Blessed as We Were 

  • Review

Ger­ald Stern’s col­lec­tion of select­ed and new poems from 2001 to 2018, Blessed as We Were, show­cas­es poems root­ed in place that bar­rel for­ward, leav­ing the read­er gasp­ing to take a breath by the end of each one. The major­i­ty of poems have a sin­gle peri­od in them, and it’s the last char­ac­ter of the whole poem. There is oth­er punc­tu­a­tion and tran­si­tion, like com­mas and con­junc­tions, giv­ing the read­er space to bounce from moment to moment. This cre­ates poems that do not feel rushed but instead feel urgent. For exam­ple, in the poem, Burn­ing,” Stern starts:

Where is the mind that asked where the drugstore

that stood at the crest of a hill and had a beacon

as its emblem, and I ate fruit sal­ad sun­daes there

and grilled cheese sand­wich­es, was or wasn’t a tower,

in the sense that there were porch­es win­dows, staircases…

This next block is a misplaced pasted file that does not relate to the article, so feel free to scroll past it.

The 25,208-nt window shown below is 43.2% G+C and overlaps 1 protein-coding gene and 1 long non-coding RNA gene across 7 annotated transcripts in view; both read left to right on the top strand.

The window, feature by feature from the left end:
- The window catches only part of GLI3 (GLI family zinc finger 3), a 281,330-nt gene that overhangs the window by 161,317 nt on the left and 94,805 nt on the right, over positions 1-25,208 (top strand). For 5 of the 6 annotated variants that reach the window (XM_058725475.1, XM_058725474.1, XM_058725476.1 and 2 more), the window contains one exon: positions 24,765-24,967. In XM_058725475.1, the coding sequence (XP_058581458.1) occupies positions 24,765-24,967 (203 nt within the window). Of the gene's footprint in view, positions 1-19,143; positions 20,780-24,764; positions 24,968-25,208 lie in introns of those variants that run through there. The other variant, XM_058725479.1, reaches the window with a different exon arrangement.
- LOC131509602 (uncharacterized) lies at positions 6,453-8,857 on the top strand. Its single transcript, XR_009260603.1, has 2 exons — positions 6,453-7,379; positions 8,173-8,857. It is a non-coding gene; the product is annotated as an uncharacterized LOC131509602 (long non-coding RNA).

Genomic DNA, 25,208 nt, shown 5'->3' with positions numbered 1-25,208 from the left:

Here, the read­er isn’t giv­en a com­ma until the third line, and from there the poem tum­bles for­ward into a list of things — a style which can be seen through­out, poems of things. Stern places the images of objects in front of us and lets the read­er col­lect them, and that col­lec­tion becomes the poem.

It is through this col­lec­tion of things that Stern cre­ates a sense of place. The poems some­times feel like a road trip across Mary­land, New Jer­sey, New York and, large­ly, Penn­syl­va­nia. Towns across Penn­syl­va­nia appear — from Fleet­wood to Pitts­burgh. In After the Church Read­ing Against the War,” he writes:

and it was such a plea­sure dri­ving home

with the win­dow open and the smell of

win­ter on Route 78 and thinking

again of Gal­way and his stone sidewalk

and how I flew and how a bird ascends

at the last minute just to tease you, especially

crows, espe­cial­ly pigeons — and spar­rows — so hungry…

Route 78 is a high­way that runs from Cen­tral Penn­syl­va­nia all the way to New York City. Read­ing this pas­sage, snug in the mid­dle of the poem, the read­er them­selves can imag­ine fly­ing down the high­way, as Stern’s lines move from the place and the weath­er, to his own mem­o­ries and to birds — and then we get a zoo of com­mon birds, our own small collection.

Stern’s select­ed poems show­case how lan­guage can cre­ate move­ment. They dri­ve fast and hard and cat­a­logue every­thing they can along the way.

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